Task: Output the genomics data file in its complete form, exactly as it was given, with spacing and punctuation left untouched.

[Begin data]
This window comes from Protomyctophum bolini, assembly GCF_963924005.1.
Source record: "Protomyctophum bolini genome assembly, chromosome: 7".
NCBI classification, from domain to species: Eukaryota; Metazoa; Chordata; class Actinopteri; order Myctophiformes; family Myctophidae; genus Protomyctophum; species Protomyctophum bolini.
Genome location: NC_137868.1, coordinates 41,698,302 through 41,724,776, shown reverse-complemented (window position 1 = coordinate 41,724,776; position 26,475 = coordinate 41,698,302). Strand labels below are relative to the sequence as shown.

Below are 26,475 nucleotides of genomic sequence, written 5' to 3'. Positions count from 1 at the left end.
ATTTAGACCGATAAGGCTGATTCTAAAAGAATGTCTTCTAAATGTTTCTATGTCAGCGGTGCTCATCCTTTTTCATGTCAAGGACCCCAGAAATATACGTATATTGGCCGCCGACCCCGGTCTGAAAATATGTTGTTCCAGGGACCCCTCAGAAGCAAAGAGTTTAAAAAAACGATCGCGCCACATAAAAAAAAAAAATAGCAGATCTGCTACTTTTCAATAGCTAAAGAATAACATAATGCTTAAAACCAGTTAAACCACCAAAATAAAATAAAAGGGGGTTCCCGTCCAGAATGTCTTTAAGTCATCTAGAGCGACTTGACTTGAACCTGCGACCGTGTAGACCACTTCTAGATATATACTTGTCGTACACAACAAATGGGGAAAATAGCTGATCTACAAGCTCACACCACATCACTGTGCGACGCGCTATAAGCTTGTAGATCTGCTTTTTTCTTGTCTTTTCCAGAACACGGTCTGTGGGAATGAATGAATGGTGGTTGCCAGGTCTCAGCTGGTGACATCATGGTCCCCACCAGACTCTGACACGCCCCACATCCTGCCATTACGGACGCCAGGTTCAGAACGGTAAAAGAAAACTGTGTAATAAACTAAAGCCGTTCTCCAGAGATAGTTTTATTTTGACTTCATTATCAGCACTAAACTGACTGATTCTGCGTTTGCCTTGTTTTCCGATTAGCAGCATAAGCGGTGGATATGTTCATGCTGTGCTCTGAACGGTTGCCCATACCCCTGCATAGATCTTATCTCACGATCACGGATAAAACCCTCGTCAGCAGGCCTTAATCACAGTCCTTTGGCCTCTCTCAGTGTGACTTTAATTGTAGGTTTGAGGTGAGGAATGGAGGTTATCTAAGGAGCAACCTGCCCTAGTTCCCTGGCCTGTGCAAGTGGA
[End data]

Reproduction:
This window comes from Protomyctophum bolini, assembly GCF_963924005.1.
Source record: "Protomyctophum bolini genome assembly, chromosome: 7".
NCBI classification, from domain to species: Eukaryota; Metazoa; Chordata; class Actinopteri; order Myctophiformes; family Myctophidae; genus Protomyctophum; species Protomyctophum bolini.
Genome location: NC_137868.1, coordinates 41,698,302 through 41,724,776, shown reverse-complemented (window position 1 = coordinate 41,724,776; position 26,475 = coordinate 41,698,302). Strand labels below are relative to the sequence as shown.

Below are 26,475 nucleotides of genomic sequence, written 5' to 3'. Positions count from 1 at the left end.
ATTTAGACCGATAAGGCTGATTCTAAAAGAATGTCTTCTAAATGTTTCTATGTCAGCGGTGCTCATCCTTTTTCATGTCAAGGACCCCAGAAATATACGTATATTGGCCGCCGACCCCGGTCTGAAAATATGTTGTTCCAGGGACCCCTCAGAAGCAAAGAGTTTAAAAAAACGATCGCGCCACATAAAAAAAAAAAATAGCAGATCTGCTACTTTTCAATAGCTAAAGAATAACATAATGCTTAAAACCAGTTAAACCACCAAAATAAAATAAAAGGGGGTTCCCGTCCAGAATGTCTTTAAGTCATCTAGAGCGACTTGACTTGAACCTGCGACCGTGTAGACCACTTCTAGATATATACTTGTCGTACACAACAAATGGGGAAAATAGCTGATCTACAAGCTCACACCACATCACTGTGCGACGCGCTATAAGCTTGTAGATCTGCTTTTTTCTTGTCTTTTCCAGAACACGGTCTGTGGGAATGAATGAATGGTGGTTGCCAGGTCTCAGCTGGTGACATCATGGTCCCCACCAGACTCTGACACGCCCCACATCCTGCCATTACGGACGCCAGGTTCAGAACGGTAAAAGAAAACTGTGTAATAAACTAAAGCCGTTCTCCAGAGATAGTTTTATTTTGACTTCATTATCAGCACTAAACTGACTGATTCTGCGTTTGCCTTGTTTTCCGATTAGCAGCATAAGCGGTGGATATGTTCATGCTGTGCTCTGAACGGTTGCCCATACCCCTGCATAGATCTTATCTCACGATCACGGATAAAACCCTCGTCAGCAGGCCTTAATCACAGTCCTTTGGCCTCTCTCAGTGTGACTTTAATTGTAGGTTTGAGGTGAGGAATGGAGGTTATCTAAGGAGCAACCTGCCCTAGTTCCCTGGCCTGTGCAAGTGGA